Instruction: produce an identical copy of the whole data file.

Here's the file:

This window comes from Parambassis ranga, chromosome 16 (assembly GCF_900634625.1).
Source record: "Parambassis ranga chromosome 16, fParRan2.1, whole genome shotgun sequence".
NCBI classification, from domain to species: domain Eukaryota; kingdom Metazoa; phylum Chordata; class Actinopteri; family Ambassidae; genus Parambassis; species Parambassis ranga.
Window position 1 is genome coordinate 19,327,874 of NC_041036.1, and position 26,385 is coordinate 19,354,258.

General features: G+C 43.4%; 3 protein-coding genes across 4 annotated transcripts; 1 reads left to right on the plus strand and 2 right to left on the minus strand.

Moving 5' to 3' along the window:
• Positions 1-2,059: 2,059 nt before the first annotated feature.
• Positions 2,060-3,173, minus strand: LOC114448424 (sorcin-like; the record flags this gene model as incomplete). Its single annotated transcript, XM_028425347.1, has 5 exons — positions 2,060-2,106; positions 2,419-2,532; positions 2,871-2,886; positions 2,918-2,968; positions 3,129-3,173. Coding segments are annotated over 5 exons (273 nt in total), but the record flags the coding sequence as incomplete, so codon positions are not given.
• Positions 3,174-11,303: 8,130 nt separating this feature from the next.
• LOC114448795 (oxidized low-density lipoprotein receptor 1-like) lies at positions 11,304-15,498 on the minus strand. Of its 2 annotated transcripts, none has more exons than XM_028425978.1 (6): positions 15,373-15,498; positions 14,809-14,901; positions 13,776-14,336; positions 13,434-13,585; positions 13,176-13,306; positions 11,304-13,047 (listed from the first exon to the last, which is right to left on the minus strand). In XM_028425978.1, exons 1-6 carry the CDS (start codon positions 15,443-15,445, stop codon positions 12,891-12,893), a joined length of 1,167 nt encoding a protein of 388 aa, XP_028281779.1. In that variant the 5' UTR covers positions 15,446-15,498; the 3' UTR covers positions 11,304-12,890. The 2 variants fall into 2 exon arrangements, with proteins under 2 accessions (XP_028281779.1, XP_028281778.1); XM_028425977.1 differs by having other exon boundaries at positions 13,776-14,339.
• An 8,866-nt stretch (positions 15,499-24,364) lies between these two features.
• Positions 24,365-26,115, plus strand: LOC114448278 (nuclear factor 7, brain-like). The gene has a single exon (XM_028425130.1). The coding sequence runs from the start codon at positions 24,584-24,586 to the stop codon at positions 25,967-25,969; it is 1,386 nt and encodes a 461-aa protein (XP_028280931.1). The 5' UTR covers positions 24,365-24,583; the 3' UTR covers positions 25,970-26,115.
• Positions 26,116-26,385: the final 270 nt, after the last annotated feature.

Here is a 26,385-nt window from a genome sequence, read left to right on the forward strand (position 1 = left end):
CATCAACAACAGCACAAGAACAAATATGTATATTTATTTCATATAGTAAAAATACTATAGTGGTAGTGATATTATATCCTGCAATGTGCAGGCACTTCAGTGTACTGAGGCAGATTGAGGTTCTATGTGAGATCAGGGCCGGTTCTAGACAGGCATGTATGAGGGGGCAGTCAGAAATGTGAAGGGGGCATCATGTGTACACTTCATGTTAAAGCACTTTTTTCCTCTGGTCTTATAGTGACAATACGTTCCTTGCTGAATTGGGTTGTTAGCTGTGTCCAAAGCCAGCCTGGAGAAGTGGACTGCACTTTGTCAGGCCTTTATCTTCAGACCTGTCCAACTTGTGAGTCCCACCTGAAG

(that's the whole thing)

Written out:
This window comes from Parambassis ranga, chromosome 16 (assembly GCF_900634625.1).
Source record: "Parambassis ranga chromosome 16, fParRan2.1, whole genome shotgun sequence".
NCBI classification, from domain to species: domain Eukaryota; kingdom Metazoa; phylum Chordata; class Actinopteri; family Ambassidae; genus Parambassis; species Parambassis ranga.
Window position 1 is genome coordinate 19,327,874 of NC_041036.1, and position 26,385 is coordinate 19,354,258.

General features: G+C 43.4%; 3 protein-coding genes across 4 annotated transcripts; 1 reads left to right on the plus strand and 2 right to left on the minus strand.

Moving 5' to 3' along the window:
• Positions 1-2,059: 2,059 nt before the first annotated feature.
• Positions 2,060-3,173, minus strand: LOC114448424 (sorcin-like; the record flags this gene model as incomplete). Its single annotated transcript, XM_028425347.1, has 5 exons — positions 2,060-2,106; positions 2,419-2,532; positions 2,871-2,886; positions 2,918-2,968; positions 3,129-3,173. Coding segments are annotated over 5 exons (273 nt in total), but the record flags the coding sequence as incomplete, so codon positions are not given.
• Positions 3,174-11,303: 8,130 nt separating this feature from the next.
• LOC114448795 (oxidized low-density lipoprotein receptor 1-like) lies at positions 11,304-15,498 on the minus strand. Of its 2 annotated transcripts, none has more exons than XM_028425978.1 (6): positions 15,373-15,498; positions 14,809-14,901; positions 13,776-14,336; positions 13,434-13,585; positions 13,176-13,306; positions 11,304-13,047 (listed from the first exon to the last, which is right to left on the minus strand). In XM_028425978.1, exons 1-6 carry the CDS (start codon positions 15,443-15,445, stop codon positions 12,891-12,893), a joined length of 1,167 nt encoding a protein of 388 aa, XP_028281779.1. In that variant the 5' UTR covers positions 15,446-15,498; the 3' UTR covers positions 11,304-12,890. The 2 variants fall into 2 exon arrangements, with proteins under 2 accessions (XP_028281779.1, XP_028281778.1); XM_028425977.1 differs by having other exon boundaries at positions 13,776-14,339.
• An 8,866-nt stretch (positions 15,499-24,364) lies between these two features.
• Positions 24,365-26,115, plus strand: LOC114448278 (nuclear factor 7, brain-like). The gene has a single exon (XM_028425130.1). The coding sequence runs from the start codon at positions 24,584-24,586 to the stop codon at positions 25,967-25,969; it is 1,386 nt and encodes a 461-aa protein (XP_028280931.1). The 5' UTR covers positions 24,365-24,583; the 3' UTR covers positions 25,970-26,115.
• Positions 26,116-26,385: the final 270 nt, after the last annotated feature.

Here is a 26,385-nt window from a genome sequence, read left to right on the forward strand (position 1 = left end):
CATCAACAACAGCACAAGAACAAATATGTATATTTATTTCATATAGTAAAAATACTATAGTGGTAGTGATATTATATCCTGCAATGTGCAGGCACTTCAGTGTACTGAGGCAGATTGAGGTTCTATGTGAGATCAGGGCCGGTTCTAGACAGGCATGTATGAGGGGGCAGTCAGAAATGTGAAGGGGGCATCATGTGTACACTTCATGTTAAAGCACTTTTTTCCTCTGGTCTTATAGTGACAATACGTTCCTTGCTGAATTGGGTTGTTAGCTGTGTCCAAAGCCAGCCTGGAGAAGTGGACTGCACTTTGTCAGGCCTTTATCTTCAGACCTGTCCAACTTGTGAGTCCCACCTGAAG